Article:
The British Columbia Lottery Corporation (BCLC) revealed that it has hired a third-party auditor as part of its actions to make sure that its Casino Service Providers are operating properly.
Earlier, BCLC has reiterated its commitment to help the province’s authorities to prevent illegal money laundering practices in BC casinos, so it now wants to ensure that all information regarding the source of players’ funds is recorded thoroughly and accurately.
The third-party auditor hired by the Corporation will be engaged with the monitoring of BCLC’s three busiest casinos and support their compliance with the Source of Funds declaration requirements. The latter were rolled out by the company in January this year after Dr. Peter German, the former deputy commissioner of the Royal Canadian Mounted Police (RCMP), made certain recommendations in his report regarding the alleged anti-money laundering practices in Lower Mainland casinos.
The initial monitoring of the compliance of the BCLC’s Service Providers proved that additional third-party scrutiny was necessary. As mentioned above, the auditor’s oversight is to be aimed at the information gathering practices of three BCLC casinos, including River Rock Casino Resort, Parq Vancouver and Grand Villa Casino.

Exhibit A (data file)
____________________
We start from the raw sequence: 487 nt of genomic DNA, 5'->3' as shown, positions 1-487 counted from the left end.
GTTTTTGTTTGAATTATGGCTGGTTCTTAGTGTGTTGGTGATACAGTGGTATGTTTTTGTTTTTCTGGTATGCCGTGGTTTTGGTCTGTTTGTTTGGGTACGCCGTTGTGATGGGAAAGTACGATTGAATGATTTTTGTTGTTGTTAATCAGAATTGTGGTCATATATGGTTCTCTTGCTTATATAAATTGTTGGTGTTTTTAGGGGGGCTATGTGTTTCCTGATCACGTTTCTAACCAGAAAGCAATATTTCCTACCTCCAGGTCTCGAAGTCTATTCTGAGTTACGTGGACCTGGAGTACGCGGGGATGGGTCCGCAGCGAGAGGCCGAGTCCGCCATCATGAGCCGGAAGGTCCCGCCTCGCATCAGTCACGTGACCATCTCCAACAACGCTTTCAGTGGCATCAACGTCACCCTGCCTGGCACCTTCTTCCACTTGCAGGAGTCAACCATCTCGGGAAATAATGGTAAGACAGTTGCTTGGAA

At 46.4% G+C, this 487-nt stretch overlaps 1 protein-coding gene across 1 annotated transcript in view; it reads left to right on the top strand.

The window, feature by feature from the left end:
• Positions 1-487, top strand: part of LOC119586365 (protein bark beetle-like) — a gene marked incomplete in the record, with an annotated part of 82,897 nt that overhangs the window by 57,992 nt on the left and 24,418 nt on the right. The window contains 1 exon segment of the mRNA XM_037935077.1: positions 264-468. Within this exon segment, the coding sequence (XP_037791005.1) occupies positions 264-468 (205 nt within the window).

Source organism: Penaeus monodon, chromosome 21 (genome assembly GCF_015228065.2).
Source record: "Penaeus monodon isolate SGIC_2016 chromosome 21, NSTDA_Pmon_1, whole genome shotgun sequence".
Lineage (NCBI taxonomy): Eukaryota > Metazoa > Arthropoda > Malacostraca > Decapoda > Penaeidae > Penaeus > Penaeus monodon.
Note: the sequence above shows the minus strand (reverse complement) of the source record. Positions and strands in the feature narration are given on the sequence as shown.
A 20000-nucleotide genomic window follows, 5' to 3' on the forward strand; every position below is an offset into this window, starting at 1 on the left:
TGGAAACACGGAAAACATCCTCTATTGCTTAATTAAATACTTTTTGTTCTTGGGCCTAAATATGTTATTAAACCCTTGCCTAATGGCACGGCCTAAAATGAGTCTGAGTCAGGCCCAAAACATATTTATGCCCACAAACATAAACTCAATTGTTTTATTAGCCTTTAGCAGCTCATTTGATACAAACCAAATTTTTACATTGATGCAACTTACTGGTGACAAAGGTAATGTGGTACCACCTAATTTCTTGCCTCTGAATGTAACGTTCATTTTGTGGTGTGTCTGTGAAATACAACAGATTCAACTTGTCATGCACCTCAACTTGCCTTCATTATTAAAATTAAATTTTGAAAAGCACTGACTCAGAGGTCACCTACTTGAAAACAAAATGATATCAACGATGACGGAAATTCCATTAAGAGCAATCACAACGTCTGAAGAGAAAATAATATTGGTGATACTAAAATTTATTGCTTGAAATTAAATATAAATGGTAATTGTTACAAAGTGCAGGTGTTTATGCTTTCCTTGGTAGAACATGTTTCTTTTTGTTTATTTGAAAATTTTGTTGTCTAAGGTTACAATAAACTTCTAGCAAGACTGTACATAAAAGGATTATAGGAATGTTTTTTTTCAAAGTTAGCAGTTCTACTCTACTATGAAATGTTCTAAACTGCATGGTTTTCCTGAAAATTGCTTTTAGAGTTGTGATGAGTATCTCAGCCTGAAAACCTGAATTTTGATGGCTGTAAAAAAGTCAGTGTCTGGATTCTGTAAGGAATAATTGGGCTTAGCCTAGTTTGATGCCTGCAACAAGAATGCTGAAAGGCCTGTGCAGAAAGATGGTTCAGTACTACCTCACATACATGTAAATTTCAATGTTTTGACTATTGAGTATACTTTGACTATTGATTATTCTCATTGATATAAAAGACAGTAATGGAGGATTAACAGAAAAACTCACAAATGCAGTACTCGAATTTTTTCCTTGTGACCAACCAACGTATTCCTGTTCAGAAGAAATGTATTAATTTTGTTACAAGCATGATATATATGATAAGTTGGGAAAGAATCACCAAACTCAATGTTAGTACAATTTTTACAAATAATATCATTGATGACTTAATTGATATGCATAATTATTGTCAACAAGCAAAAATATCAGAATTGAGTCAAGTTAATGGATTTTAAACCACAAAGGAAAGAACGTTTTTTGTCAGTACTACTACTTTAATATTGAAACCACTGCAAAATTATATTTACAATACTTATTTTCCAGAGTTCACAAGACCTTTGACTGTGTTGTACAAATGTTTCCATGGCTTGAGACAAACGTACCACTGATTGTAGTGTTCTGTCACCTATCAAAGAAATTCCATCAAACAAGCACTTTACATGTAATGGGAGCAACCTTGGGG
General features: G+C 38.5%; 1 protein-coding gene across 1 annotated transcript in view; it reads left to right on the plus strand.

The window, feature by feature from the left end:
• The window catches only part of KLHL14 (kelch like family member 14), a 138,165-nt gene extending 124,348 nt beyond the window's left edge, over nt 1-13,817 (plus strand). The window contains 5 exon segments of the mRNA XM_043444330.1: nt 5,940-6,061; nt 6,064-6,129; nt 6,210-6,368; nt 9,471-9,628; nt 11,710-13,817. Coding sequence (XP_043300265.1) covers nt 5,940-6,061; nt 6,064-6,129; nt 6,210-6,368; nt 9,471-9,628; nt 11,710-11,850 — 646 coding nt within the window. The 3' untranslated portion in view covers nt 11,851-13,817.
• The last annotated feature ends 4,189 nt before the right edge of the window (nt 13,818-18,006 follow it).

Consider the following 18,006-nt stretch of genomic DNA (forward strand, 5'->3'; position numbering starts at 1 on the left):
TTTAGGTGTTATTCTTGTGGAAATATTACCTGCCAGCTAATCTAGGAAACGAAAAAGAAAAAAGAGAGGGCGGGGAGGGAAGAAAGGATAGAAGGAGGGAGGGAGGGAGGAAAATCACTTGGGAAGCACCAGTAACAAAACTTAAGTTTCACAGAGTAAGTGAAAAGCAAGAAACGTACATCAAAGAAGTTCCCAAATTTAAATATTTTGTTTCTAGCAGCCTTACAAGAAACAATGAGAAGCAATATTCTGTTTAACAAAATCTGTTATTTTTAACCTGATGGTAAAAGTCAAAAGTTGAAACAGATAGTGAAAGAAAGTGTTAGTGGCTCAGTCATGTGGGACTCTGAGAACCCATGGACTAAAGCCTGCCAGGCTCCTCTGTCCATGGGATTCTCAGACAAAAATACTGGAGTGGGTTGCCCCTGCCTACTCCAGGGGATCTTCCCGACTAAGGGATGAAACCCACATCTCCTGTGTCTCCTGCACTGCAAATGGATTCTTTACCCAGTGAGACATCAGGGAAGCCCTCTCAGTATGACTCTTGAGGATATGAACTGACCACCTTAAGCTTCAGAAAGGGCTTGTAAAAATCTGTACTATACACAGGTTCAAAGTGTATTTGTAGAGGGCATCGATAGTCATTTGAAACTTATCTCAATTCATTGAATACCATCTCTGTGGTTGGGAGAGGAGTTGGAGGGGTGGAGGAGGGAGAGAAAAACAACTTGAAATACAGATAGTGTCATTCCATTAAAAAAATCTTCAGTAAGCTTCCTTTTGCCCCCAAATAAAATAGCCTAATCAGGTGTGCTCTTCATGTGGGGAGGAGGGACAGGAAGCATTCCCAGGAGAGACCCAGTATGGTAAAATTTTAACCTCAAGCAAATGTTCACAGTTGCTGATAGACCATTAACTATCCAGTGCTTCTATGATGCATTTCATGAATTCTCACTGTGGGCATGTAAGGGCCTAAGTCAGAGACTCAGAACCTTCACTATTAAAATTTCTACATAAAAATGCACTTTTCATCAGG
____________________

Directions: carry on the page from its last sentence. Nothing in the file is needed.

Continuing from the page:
Players Need to Provide Source-of-Funds Declaration for CA$10,000 Transactions
The BC Lottery Corporation is trying to make sure that the three aforementioned casinos are properly gathering the necessary information regarding the source of player funds for all money transactions exceeding CA$10,000. The third-party auditor’s monitoring is set to continue until the company is satisfied with the level of compliance demonstrated by its casino service providers.
Since January 10th, 2018, all money transactions amounting to CA$10,000 and more need to be accompanied with a source of funds declaration, which is required to feature certain requisites. Depending on the situation, casino players may also be asked to provide supporting banking documentation. These changes were implemented following the findings of Dr. Peter German, whose investigation into the BC casino industry showed massive irregularities and foul money-laundering practices.
Apart from the independent third-party monitoring, the BCLC is also working in collaboration with the Gaming Policy and Enforcement Branch (GPEB), which oversees the overall source of funds process as part of its role of a gambling regulatory body in British Columbia.
Only recently, it became clear that the BCLC paid its investigators and their managers financial bonuses in the range from 3.6% to 9.6% at the time when alleged money-laundering practices have been taking place across the British Columbia’s Lower Mainland casinos. As Casino Reports has already revealed, the investigators and their managers received the bonuses in the four-year period from 2010 to 2014, based on certain financial targets of the Corporation, and on individual performance, too. This practice was ended in April 2014 after the province of British Columbia changed its policy to prevent such bonuses to be awarded to investigators.